Best known for its’ cult classic“The Toxic Avenger” Troma Entertainment is the granddaddy of independent filmmaking. With hundreds of titles as both producer and distributor in its arsenal, they are best known for bringing us schlock and bad movies everywhere while providing a way for even the most marginally talented people to get work. In allowing filmmakers complete freedom to go wherever their creativity takes them we as viewers are sometimes lead down the path to some very bizarre, sometimes humorous and sometimes sad places. Always in a very Troma-like manner this journey is always accompanied by cheap production and even cheaper jokes abound.
If you’re not a fan of “The Toxic Avenger” or do not enjoy shocksploitation films then stop reading. I can assure you this film is not for you. Find something more suitable to your taste. It’s not that the movie is bad, it’s that the design of the filmmaker is to offend and shock and that is not for the faint of heart.
“Father’s Day” is a amazing film in every regard.
It is an ultra-violent exploitation film that seeks to assault the viewer in every way possible. It is aptly played as a cheaply made 70′s horror flick complete with bad sound, lighting and dialogue. By design, the audience winces and squirms at what takes place on-screen because the actors give us the performance we need with both a straight face and the conviction the parts call for. Given how the material is so grossly bad, the importance of the actors executing their parts as they do and with a professionalism is what allows the movie to not only work well, but succeed.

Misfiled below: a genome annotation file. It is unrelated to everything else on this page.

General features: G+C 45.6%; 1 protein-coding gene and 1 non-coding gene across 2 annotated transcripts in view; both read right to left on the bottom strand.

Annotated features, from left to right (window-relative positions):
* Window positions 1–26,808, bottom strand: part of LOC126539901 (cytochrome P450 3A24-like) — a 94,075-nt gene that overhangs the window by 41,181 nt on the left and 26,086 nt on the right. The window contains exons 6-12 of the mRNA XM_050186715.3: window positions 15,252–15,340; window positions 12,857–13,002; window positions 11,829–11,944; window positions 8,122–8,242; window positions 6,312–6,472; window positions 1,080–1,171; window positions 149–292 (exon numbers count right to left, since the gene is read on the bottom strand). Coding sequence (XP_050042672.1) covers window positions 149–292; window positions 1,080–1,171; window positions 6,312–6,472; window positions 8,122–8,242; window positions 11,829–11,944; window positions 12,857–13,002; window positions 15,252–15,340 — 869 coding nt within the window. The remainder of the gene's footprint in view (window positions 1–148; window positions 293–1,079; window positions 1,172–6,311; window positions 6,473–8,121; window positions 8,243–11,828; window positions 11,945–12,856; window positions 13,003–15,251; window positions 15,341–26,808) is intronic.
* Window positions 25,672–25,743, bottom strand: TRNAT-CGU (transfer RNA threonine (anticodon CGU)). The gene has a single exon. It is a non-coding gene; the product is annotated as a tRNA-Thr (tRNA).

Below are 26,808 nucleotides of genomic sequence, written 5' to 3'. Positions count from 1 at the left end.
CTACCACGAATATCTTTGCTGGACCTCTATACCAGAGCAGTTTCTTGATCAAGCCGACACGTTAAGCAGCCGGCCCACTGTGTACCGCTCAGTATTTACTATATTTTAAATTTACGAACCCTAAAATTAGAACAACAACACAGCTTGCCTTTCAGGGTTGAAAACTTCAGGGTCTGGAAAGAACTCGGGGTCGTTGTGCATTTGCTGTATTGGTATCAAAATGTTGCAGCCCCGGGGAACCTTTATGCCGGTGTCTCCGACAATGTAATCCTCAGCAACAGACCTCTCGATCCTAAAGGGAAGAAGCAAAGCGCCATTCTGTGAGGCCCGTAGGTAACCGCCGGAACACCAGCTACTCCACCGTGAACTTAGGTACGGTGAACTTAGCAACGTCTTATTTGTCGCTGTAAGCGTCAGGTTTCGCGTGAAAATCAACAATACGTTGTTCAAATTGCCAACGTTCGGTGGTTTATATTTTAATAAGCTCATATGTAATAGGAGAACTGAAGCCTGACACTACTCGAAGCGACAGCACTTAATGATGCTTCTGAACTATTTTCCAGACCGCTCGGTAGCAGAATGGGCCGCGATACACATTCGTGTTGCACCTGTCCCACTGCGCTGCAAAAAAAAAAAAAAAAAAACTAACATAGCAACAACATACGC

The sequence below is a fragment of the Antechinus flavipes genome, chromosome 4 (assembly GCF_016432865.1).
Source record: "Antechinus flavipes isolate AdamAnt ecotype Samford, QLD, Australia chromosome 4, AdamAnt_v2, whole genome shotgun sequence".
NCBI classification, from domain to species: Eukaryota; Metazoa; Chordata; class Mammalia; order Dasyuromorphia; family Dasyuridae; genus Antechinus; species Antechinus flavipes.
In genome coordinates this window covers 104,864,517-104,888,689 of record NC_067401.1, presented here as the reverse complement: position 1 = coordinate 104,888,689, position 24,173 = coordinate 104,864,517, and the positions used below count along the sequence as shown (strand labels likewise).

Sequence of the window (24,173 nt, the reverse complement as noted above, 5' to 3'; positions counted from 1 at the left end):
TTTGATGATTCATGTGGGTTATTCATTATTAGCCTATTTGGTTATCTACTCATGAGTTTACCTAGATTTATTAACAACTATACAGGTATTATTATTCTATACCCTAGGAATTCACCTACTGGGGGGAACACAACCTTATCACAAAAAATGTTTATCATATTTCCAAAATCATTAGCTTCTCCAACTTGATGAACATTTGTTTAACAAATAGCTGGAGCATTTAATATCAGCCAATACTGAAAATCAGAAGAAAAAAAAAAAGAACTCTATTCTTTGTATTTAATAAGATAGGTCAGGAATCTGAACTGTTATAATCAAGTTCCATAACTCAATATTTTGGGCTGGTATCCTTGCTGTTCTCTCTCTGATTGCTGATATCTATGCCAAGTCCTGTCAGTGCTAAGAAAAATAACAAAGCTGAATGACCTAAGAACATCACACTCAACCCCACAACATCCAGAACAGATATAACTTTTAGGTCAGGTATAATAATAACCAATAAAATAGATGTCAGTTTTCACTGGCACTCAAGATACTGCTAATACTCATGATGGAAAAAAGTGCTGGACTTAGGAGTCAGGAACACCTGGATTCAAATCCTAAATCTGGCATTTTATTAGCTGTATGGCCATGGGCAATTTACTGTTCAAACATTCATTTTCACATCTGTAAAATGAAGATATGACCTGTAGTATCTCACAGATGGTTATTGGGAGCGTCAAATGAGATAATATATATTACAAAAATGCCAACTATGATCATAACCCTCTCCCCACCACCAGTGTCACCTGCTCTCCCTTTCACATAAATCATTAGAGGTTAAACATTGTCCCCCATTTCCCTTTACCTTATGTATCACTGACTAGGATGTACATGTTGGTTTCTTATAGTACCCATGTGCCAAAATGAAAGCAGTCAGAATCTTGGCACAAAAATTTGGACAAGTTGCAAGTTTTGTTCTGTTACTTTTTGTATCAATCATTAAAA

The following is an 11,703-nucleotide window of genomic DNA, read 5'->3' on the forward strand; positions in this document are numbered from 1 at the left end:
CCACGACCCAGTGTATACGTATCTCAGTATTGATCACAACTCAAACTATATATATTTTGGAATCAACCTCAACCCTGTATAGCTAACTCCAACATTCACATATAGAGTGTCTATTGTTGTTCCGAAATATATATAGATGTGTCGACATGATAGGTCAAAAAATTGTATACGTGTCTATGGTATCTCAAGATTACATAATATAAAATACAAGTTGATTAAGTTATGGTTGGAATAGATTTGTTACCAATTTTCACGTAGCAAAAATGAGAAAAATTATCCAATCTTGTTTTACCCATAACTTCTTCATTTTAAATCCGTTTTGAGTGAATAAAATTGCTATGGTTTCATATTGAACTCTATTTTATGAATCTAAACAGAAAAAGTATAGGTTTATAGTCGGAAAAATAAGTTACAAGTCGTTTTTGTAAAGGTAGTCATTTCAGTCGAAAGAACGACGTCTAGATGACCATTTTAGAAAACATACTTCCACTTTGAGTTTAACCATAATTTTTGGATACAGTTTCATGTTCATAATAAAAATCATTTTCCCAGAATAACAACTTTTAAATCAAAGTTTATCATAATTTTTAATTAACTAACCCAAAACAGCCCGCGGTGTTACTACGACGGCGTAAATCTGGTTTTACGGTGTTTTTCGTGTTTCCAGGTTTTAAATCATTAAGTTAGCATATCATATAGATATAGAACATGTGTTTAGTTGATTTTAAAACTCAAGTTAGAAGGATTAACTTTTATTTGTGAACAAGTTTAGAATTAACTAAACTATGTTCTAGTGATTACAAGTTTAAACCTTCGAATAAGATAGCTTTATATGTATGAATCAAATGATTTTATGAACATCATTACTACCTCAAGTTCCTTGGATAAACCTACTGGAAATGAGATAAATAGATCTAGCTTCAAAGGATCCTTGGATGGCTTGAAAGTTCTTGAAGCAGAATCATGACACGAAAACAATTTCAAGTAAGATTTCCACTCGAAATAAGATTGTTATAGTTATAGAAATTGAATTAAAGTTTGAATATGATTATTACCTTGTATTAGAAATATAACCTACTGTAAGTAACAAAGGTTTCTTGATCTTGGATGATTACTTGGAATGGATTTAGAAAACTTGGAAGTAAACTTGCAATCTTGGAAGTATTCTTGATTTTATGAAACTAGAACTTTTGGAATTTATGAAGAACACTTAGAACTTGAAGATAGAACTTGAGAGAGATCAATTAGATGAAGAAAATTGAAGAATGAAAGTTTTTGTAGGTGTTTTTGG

The plot (without giving too much away) is about a serial rapist/killer that targets fathers. A one eyed man names Ahab (Adam Brooks) vows to hunt him down and kill him in an act of revenge. This gore infused nightmare is an action-packed, ultraviolent, slashfest that can only be described as gore porn. Not in the same way that “Hostel” or “Antichrist” could be considered gore porn, no this is much, much worse. It’s not just that it is grossly over the top in terms of both quantity and variation of rape and torture, but it’s done only to disturb the viewer and emulate a bygone era of filmmaking. An era that, in its worst self indulgent moments, never stopped seeking to exploit anything and everything it could while also understanding that there were limits to how long one would sit through watching others pain. This movie operates under no such illusion.
I think nearly everyone will be repulsed by this film. As they should be. It’s not made to attract the audience that would enjoy “Twilight” or “Shaun of the Dead“. It is a film meant to attract a much darker and more hardcore horror fan. I’m not suggesting you don’t see it. Rather I am simply warning you of just how deep the rabbit hole goes, which is far deeper than most are willing to go.
You have been warned.